This process, creating your own film, can be overwhelming. But, remember overwhelm is a choice. Use the steps above to take some of the inside and outside pressure off. And remember, you’re making a movie!

These are only the top 5 lessons I’ve learned so far. I’d love to keep you updated on the whole process throughout production, post and beyond. Click here to join my list and be in the know as it happens. You might also enjoy the Think Bigger Tribe Facebook. Where like-minded actors support, share and elevate each other!

DaJuan Johnson is a working actor on Amazon’s hit show BOSCH. The show is in its 4th season and has been renewed for a 5th. He’s been recurring on the show since the pilot episode. DaJuan is also a TAC Mentor + certified life coach who is on a mission to help actors #uplevel their career with confidence. His mindset strategies are grounded in his real-life experience as a veteran working actor. Check out all things DaJuan at & join the Think Bigger Tribe on Facebook.


  1. Great insight DaJuan.

    I made my first short film back in 2010 and it was the best thing I have ever done— this was way before the short film web series craze. I did all of those things because I hit a wall with being the good/prepared patient actor.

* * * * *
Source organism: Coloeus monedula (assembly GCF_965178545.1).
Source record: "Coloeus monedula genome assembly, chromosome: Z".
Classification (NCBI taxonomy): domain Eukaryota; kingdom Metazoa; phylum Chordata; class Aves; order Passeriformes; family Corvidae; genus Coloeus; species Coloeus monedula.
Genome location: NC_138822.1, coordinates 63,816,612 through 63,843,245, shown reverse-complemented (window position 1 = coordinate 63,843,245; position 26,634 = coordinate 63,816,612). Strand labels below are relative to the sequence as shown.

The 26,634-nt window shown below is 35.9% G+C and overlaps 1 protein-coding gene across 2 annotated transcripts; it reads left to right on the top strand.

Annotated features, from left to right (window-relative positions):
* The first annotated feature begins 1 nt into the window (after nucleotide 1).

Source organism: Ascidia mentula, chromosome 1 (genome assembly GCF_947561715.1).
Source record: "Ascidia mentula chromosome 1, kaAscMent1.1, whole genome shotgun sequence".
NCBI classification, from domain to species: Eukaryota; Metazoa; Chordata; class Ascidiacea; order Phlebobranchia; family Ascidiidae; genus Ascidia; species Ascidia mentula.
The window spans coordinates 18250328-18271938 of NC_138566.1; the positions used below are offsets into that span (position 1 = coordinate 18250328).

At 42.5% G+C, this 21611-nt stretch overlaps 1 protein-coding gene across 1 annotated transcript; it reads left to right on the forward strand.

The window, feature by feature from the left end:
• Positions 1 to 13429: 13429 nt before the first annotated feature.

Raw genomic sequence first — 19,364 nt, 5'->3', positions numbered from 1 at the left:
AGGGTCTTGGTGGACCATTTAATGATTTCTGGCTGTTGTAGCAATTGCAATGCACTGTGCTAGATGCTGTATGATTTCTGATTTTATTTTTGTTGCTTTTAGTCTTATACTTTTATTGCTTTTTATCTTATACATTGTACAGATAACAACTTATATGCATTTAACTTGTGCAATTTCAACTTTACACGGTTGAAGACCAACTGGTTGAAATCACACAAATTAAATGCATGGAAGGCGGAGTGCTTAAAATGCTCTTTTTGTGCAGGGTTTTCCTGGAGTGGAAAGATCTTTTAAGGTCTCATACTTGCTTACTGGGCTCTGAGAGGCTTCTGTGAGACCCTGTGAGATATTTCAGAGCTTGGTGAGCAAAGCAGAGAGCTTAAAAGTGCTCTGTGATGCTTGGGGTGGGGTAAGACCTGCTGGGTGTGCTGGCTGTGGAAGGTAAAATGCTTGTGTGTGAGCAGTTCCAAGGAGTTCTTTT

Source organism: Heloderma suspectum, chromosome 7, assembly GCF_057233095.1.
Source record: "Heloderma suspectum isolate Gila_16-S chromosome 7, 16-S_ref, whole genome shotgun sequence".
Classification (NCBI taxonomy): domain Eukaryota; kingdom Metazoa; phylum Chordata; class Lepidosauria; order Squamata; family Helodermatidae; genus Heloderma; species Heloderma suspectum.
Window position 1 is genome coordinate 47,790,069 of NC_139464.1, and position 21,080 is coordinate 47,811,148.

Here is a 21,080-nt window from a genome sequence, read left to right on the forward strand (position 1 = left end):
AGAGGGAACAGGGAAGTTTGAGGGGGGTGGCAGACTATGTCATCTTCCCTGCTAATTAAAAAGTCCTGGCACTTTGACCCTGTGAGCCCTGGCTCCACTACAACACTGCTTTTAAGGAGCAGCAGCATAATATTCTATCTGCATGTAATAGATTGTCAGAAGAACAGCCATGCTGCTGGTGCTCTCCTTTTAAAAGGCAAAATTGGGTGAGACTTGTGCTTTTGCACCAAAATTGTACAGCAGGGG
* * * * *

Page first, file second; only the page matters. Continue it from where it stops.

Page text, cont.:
I wrote, produced and starred in it- at the time I wasn’t ready to direct, but hired an excellent director who shared my vision and was able to expand on it – MAKING it even better. We went to 7 festivals and won at a few.
    Assembling the team to tell my story- was incredible and I was interviewed by Fractured Atlas to tell how it all came together. You can see it the film co. Website:
    I learned I had so many other skills that ultimately made me feel more empowered as an actor. It took a lot out of me and I am slowly stepping back up to the plate to create another film.
    I can’t stress enough how important it is to expand ourselves as artists!
    Thanks for sharing your experience!

  2. Thanks for a great article Dajuan,
    yes I made a short film, wrote, produced and acted, collaborating with a great team and won a number of awards on the festival circuit. It was empowering and such a great learning curve as an actress and has inspired me to continue to create, this also keeps me sane! Not waiting for the phone to ring or obsess about the call back etc .

  3. I just stumbled across this while searching for other actor, turned first time directors. I recently completed by first short film. We just got into our first film festival and It’s thrilling to see an idea that was just a seed in my mind, be appreciated by a team that is across the country.

    I personally find Mind Dumping (writing out 3 pages of subconscious garbage every morning) to be the ultimate key to finding the resilience it takes to take a filmmaking projects to completion.

    Thanks so much for sharing Dajuan!